I'd opt out of the 135mm... IMO, primes are too limiting in that dynamic an environment.
I'd go with a 24-105 and have maybe a 17-40 or a 17-55 on hand as well (for the 40D) once I knew more about the formation and how close you'll be.
IS would be a major plus since you're going to have to really drop your shutter speeds to get quality rotor blur. I'd start at 1/90 and work down from there. Maybe shoot some at 1/125 just to be sure you get some sharp shots of your subject if you don't have a lot of experience shooting really slow.
Are you familiar with both pilots?
Do they have formation experience? F.A.S.T. Cards?
Time of Day? Golden Hour light applies to aviation subjects plus the air is smoother at sunrise and sunset. The one caveat to this is the fact that a helo rotor is parallel to the ground so to get good glint off the rotor disk, you may want the sun a little higher in the sky so you can get a good angle of incidence toward the sun. As with fixed-wing subjects, flying a racetrack pattern can help you get a variety of sun angles and lighting conditions.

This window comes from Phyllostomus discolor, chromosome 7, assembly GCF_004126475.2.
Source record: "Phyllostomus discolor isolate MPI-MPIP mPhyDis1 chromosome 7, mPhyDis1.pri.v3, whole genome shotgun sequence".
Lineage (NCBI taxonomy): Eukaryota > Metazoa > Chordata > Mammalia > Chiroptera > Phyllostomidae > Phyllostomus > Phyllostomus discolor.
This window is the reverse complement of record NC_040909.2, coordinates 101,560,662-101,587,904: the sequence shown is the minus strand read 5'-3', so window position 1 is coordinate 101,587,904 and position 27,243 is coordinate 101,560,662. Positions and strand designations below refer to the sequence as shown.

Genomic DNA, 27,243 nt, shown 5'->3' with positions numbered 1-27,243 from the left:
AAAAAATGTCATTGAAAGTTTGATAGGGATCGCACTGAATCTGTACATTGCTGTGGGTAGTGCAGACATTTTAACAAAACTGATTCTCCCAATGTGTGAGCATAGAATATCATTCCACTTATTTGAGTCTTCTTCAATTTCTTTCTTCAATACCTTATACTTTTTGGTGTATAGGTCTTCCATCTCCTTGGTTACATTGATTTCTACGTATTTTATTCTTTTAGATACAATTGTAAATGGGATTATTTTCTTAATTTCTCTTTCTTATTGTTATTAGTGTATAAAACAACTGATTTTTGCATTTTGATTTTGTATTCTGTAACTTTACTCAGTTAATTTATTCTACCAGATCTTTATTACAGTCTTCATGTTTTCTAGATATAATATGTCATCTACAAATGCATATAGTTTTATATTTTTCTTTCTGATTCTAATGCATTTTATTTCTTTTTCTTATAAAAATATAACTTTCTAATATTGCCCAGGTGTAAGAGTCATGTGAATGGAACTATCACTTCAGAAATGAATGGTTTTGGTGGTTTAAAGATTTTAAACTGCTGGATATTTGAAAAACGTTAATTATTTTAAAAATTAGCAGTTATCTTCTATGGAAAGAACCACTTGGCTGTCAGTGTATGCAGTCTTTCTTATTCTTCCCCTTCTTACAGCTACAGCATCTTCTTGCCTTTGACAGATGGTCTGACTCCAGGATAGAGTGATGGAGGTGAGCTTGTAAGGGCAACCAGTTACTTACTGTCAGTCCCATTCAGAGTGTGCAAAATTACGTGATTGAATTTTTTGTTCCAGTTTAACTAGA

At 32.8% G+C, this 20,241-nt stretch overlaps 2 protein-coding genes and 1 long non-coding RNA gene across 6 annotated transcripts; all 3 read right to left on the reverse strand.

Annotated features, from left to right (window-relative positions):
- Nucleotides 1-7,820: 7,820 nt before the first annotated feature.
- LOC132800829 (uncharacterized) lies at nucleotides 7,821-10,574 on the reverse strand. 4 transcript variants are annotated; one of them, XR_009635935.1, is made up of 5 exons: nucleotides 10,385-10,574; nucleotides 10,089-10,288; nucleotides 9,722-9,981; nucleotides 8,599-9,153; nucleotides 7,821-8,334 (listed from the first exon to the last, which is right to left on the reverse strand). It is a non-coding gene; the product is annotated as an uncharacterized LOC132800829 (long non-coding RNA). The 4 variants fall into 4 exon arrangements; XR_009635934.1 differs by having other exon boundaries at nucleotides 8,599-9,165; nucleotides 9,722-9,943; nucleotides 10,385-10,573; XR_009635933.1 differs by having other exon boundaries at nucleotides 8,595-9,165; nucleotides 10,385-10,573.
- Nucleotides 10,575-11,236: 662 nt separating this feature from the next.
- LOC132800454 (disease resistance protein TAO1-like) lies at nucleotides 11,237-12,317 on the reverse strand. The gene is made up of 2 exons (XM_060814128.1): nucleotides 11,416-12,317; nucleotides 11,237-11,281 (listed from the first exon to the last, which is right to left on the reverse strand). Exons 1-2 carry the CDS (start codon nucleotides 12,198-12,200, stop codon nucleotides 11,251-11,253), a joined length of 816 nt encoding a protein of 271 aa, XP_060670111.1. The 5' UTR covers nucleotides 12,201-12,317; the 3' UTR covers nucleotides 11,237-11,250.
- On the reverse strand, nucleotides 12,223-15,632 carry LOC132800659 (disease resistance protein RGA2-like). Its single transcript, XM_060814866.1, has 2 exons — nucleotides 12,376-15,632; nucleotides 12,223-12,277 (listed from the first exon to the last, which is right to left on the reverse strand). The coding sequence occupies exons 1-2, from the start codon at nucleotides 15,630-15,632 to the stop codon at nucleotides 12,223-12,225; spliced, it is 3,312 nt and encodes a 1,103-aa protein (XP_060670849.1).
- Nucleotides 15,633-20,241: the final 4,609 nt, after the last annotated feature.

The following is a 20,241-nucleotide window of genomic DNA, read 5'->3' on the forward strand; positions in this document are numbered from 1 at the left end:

Thoroughly brief every aspect of the shoot.
Prepare a "shot sheet" that you can give to both pilots so they have an idea of what you want to capture. Storyboard the shots if need be. Consider inside and outside turns and if your pilots are comfortable with it, make turns both ways with your subject co-alt, below and above you. Helos often have both eyebrow windows and glass at their feet so visibility is pretty good.
Brief your Join Up, Separation and Recovery (back to base as a two ship or individually?), headings, altitudes, frequencies, and also discuss hand signals in case the radios fail.
"Knock It Off" procedures for safe deconfliction in case you lose sight of your subject. (Losing sight should be an automatic knock it off) Talk to your pilots about what to do if the subject ends up "belly up" to the camera platform. If you see their belly, they can't see you so both ships need to know what the other guy will do if this happens.
Wear black and tape over the camera logos so you don't throw reflections. Consider thin black gloves as well since your hands are also possible sources of reflection.
Advise your subject pilot(s) to keep their glare shield free of clutter, make eye contact with you at all times and smile so it looks like their having fun!
If at ANY point before you fly, something doesn't feel right, walk away! If ANY part of the shoot starts to get squirrely, call a knock it off and go home.
No picture is worth dying for!